Tamr Core can accelerate the schema mapping process by learning which input attributes are likely to be mapped to unified attributes.
Essentially, the model treats schema mapping as a categorization task: if the unified attributes are the categories, which is the best fit for each input attribute? The model tokenizes all of the values for an attribute and uses the MinHash sampling technique to evaluate overlap. The model assigns a score to indicate relative similarity and then makes mapping suggestions for you to review. When you accept or reject suggestions, you provide more information to the model.
This process is iterative and involves steps that you complete or initiate, and others that are computed by the model.
- Create unified attributes and map input attributes to a few of them, either manually or by bootstrapping attributes.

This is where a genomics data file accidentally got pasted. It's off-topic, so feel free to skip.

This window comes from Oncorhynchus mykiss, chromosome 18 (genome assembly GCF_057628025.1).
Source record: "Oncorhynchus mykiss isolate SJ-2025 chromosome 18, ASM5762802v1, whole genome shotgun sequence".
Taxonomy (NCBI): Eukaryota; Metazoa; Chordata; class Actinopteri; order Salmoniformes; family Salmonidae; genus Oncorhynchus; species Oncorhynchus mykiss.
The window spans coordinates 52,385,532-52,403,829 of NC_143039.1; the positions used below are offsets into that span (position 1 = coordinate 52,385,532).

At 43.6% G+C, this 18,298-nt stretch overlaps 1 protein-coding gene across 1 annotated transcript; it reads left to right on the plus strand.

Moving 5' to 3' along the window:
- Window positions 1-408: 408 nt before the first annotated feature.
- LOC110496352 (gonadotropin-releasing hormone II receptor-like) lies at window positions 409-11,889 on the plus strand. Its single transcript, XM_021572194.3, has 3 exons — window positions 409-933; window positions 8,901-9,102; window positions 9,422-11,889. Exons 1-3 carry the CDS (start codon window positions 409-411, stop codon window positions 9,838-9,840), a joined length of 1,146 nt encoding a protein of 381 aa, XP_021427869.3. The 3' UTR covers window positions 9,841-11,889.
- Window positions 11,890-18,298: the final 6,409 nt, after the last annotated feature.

- Update the unified dataset by running the job (initiated by you, completed by Tamr Core).
- Learn from mappings by running the job (initiated by you, completed by Tamr Core).
- Generate mapping suggestions (initiated by you, completed by Tamr Core).
- Review and accept or reject mapping suggestions.
To control the number and quality of the suggestions that you review, you can specify how similar you want the mapping suggestions to be.
- Repeat if necessary.
Steps 1 and 5 involve expert input and feedback.
Steps 2-4 represent jobs that Tamr Core runs to learn and generate suggested mappings for attributes in the unified dataset.
When you add more datasets to the project you repeat this process by running steps 2-4 again, and reviewing, accepting, or rejecting suggestions.
If you are running a mastering or categorization project, you can continue optimizing the schema for the unified dataset as needed. If, on the other hand, you are satisfied with the set of unified attributes, you can proceed to previewing the records in the unified dataset.
Updated over 1 year ago